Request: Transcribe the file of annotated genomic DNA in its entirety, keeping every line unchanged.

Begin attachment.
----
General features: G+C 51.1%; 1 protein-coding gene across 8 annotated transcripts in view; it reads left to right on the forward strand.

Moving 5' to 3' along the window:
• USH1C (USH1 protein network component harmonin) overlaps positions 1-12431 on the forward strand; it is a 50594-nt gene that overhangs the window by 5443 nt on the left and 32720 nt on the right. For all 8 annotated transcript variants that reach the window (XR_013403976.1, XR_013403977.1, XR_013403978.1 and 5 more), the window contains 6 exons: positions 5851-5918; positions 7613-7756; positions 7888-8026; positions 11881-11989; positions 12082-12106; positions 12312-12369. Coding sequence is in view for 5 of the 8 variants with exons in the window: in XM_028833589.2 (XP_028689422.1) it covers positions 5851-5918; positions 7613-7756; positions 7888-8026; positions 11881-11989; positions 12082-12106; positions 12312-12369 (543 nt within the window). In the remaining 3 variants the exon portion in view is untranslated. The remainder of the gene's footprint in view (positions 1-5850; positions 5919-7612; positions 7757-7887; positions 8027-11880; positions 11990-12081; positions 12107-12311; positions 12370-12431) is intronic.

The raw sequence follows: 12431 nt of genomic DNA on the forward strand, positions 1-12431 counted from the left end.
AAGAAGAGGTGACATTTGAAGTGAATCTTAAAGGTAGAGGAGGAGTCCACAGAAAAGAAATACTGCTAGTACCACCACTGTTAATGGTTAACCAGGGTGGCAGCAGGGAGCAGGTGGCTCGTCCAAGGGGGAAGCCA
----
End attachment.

General features: G+C 51.1%; 1 protein-coding gene across 8 annotated transcripts in view; it reads left to right on the forward strand.

Moving 5' to 3' along the window:
• USH1C (USH1 protein network component harmonin) overlaps positions 1-12431 on the forward strand; it is a 50594-nt gene that overhangs the window by 5443 nt on the left and 32720 nt on the right. For all 8 annotated transcript variants that reach the window (XR_013403976.1, XR_013403977.1, XR_013403978.1 and 5 more), the window contains 6 exons: positions 5851-5918; positions 7613-7756; positions 7888-8026; positions 11881-11989; positions 12082-12106; positions 12312-12369. Coding sequence is in view for 5 of the 8 variants with exons in the window: in XM_028833589.2 (XP_028689422.1) it covers positions 5851-5918; positions 7613-7756; positions 7888-8026; positions 11881-11989; positions 12082-12106; positions 12312-12369 (543 nt within the window). In the remaining 3 variants the exon portion in view is untranslated. The remainder of the gene's footprint in view (positions 1-5850; positions 5919-7612; positions 7757-7887; positions 8027-11880; positions 11990-12081; positions 12107-12311; positions 12370-12431) is intronic.

The raw sequence follows: 12431 nt of genomic DNA on the forward strand, positions 1-12431 counted from the left end.
AAGAAGAGGTGACATTTGAAGTGAATCTTAAAGGTAGAGGAGGAGTCCACAGAAAAGAAATACTGCTAGTACCACCACTGTTAATGGTTAACCAGGGTGGCAGCAGGGAGCAGGTGGCTCGTCCAAGGGGGAAGCCA